The new president of the Delta Queen Steamboat Co. is
considering bringing the Columbia Queen and two coastal cruisers
back into the fleet.
“Anything is possible,” Rick Abramson said. “We would have to go
through a lot of steps, but do I think it could happen?
But Abramson, who was named president of the historic
paddlewheel company in mid-January, says the top goal is the
successful relaunch of the American Queen, Delta Queen and the
The company originally ceased operations when its former parent,
American Classic Voyages Co., declared bankruptcy Oct. 19,
The popular New Orleans-based line was rescued in May 2002 when
the Delaware North Companies, a $1.6 billion hospitality management
company based in Buffalo, N.Y., purchased the three paddlewheelers
and other assets of Delta Queen at a bankruptcy auction.
However, Delaware North was edged out in its bid for the
Columbia Queen, a new vessel that Delta Queen previously operated
on rivers out of Portland, Ore.
The winning bidder was American West Steamboat Co., which
already operated the Queen of the West out of Portland.
But American West never took possession of the Columbia Queen,
and it looks like the ship will be put up for auction again.
Joel Perry, vice president of marketing for American West, said
“red tape” delayed the purchase time and again and “that caused us
to reevaluate everything. Plus, the boat was idle for 17 months and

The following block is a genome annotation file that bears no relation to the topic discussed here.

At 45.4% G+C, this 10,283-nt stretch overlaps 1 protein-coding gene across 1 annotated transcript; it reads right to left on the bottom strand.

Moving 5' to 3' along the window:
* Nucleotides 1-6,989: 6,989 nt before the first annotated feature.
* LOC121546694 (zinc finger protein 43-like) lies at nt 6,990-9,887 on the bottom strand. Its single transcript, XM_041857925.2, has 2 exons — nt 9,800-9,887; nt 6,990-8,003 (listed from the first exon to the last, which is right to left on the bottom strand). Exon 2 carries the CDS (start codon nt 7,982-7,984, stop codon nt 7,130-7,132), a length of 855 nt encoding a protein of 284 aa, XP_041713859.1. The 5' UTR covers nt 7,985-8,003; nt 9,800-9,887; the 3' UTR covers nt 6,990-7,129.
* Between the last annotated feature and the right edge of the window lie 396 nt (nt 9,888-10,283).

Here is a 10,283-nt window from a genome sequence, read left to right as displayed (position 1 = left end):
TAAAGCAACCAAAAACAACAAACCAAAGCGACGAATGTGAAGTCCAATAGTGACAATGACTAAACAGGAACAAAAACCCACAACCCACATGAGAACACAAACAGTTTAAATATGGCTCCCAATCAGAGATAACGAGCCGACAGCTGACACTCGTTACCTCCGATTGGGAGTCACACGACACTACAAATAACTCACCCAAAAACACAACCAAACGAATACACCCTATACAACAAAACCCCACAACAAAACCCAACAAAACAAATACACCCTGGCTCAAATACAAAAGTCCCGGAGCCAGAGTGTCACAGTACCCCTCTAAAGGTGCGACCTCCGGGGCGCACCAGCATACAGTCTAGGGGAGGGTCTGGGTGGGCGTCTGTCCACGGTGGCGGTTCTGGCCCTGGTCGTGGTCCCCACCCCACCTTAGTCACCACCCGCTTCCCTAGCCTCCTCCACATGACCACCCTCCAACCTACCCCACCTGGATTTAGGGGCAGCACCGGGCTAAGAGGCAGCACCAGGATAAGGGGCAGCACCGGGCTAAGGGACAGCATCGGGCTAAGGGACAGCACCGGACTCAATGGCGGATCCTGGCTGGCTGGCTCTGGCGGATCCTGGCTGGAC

has deteriorated over time.”
Abramson said he is “very much interested” in the Columbia
Queen, but that he wants to make sure the company would have enough
lead time to properly market the vessel.
“We’d like to have six to nine months in advance,” he said. “At
this time, it would be for next summer (of 2004) so I’m not rushing
Meanwhile, Abramson also has been eyeing the two vessels of the
former Delta Queen Coastal Voyages brand. The Cape May Light and
the Cape Cod Light are virtually new ships that were not purchased
at the bankruptcy auction. Several cruise companies have expressed
interest in them over the months, but no purchase was made.
“The coastals had some great itineraries, and I think it was a
great product,” Abramson said. “But I think there are some real
challenges ahead for anyone who gets into the coastal
Abramson, a 37-year veteran of Delaware North, said Delta Queen
just released its first brochure in two years.
“Things are going good, but the economy is tough for everybody,”
he said. “People are booking closer in, and with the economy,
they’re not spending as much money.”
Occupancy rates are averaging in the low 80s, Abramson said,
although he’d like to increase that to 95 percent next year.
“We’re giving some great deals out there and we’re filling some
boats, but we have to manage the yields a little bit,” Abramson